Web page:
I've also always had a clear biological/genetic predilection towards fatness. I was a round child; I'm a round adult. Even when I was a tree-climbing, bike-riding kid who mostly hung with boys (and refused to wear non-dresses, ironically), I never acquired that lean child body.
And then, there's whatever combination of genes led to my wearing of soda-bottle glasses starting in second grade. I am so half-blind girl. It was a source of embarrassment and inconvenience for years before the invention of the disposable contact lens.
Those factors (predilection for fatness and failure to catch - or even see - moving objects) undoubtedly contributed to my leanings towards dance and other "soft" exercise modes, a loathing of games with balls, friendships based on conversation, and a general shyness and nerdiness I've never quite shaken. Because I was a girl, all these things were, to an extent, encouraged. I think those biological factors, then, ultimately played some role in the formation of my personal preferences.
My dad read to me all the time, mostly science fiction and horror. I was a bald baby who was always dressed in dresses or pink for my first 2 years, so people knew I was female (for my family's benefit, basically). I went to a sex-divided school for much of grade school. I had a mother who took me to college classes and did yoga and dance and that "we must, we must, we must increase our bust" exercise and a dad who read a lot (and also tried to throw balls at me, with limited success). The children's books with smart protagonists are frequently about girls (Harriet, Anne, Jo, Eilonwy, all those girls) who read and ultimately find some middle ground between intellectual pursuit and "feminine" behavior like getting along with others. I also remember being fixated on the year of my parents' birth (in the fifties), which ultimately resulted in me reading about a lot of fifties-era stereotypes. And my mother loves magazines.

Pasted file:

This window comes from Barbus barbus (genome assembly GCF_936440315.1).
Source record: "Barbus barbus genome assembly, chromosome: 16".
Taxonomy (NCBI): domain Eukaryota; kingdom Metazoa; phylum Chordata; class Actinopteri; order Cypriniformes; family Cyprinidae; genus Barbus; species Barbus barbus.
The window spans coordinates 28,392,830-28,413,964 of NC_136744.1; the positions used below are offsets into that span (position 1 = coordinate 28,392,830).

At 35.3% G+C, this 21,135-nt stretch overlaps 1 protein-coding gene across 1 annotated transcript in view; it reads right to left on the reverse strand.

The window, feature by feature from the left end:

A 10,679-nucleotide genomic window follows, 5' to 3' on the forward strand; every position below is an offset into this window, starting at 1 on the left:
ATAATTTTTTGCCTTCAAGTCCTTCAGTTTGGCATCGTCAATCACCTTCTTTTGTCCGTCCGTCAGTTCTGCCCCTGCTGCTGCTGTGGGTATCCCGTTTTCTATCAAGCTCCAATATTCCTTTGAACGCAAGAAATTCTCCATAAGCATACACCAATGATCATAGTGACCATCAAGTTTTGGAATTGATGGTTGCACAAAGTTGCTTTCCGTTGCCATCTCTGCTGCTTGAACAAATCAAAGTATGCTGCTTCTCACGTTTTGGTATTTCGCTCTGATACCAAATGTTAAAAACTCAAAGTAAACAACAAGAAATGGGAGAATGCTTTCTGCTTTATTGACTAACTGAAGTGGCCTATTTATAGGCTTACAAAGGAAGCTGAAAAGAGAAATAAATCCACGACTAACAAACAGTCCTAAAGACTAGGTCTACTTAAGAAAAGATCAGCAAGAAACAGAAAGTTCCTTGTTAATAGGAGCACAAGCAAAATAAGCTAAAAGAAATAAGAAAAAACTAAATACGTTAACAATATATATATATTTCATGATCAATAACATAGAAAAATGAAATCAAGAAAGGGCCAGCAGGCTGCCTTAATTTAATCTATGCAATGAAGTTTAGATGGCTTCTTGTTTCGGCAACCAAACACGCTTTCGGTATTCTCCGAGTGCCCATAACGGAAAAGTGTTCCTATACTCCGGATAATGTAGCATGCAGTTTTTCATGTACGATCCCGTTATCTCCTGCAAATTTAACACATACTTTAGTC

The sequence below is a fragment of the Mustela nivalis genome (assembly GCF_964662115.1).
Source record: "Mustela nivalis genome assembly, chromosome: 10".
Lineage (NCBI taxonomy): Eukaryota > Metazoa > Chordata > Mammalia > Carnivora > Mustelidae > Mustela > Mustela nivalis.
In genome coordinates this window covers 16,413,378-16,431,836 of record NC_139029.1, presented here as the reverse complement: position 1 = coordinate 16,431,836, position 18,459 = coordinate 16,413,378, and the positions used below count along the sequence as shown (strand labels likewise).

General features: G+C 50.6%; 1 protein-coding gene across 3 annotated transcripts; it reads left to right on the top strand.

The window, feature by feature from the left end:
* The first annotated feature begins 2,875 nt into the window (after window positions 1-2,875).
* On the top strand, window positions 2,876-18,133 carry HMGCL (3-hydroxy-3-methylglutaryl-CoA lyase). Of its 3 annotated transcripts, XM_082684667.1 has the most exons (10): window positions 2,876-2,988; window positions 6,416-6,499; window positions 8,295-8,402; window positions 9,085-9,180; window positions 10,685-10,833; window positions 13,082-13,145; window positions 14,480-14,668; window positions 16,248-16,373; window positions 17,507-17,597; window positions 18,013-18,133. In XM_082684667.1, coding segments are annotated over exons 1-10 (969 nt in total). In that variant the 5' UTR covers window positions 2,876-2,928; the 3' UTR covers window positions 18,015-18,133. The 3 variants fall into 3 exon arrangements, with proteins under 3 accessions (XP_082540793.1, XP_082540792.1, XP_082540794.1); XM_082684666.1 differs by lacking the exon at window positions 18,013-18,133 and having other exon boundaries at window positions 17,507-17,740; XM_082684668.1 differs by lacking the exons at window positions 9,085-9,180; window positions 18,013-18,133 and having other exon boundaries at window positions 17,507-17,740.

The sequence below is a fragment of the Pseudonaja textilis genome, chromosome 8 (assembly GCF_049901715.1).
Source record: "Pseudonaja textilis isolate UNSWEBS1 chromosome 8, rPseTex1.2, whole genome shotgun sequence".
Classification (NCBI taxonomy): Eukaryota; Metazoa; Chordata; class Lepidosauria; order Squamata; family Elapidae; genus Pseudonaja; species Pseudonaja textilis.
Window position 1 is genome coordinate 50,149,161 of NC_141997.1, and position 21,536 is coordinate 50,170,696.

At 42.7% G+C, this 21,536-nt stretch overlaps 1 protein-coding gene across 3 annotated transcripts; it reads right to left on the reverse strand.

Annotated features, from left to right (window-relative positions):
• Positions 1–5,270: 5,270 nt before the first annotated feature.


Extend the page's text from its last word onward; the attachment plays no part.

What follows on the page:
That collection of factoids includes a blur of experiences that may have contributed to my "girly"ness, my feminism, my queerness. But I think the single most contributing factor is the experience of being exposed to all those things.
Is it worthwhile to think about biology as, to an extent, destiny? For instance, the queer movement has done a lot of work to assert that gay is predestined at birth. That has some political value, but is it true?
I'm really torn on this one. I recognize that saying sexual preference is fixed makes the argument for equal rights more obvious. I recognize that a lot of gay and straight people feel there's no possible way they could have another preference. I recognize that many other bisexual-acting people feel that, whatever their behavior, they are ultimately either gay or straight.
But this just doesn't ring true. So many people have experiences or feelings that they're willing to discount as not them because those experiences don't meet some definition of what they do or do not do sexually. I suppose there's a value in taboo, but I'd rather accept the entire realm of experience as possible.
And if that's so, you remove the dichotomy and the differentiation among who has and hasn't rights to be normal, to be a player in the political and social life of our culture. Well, at least as far as sex is concerned.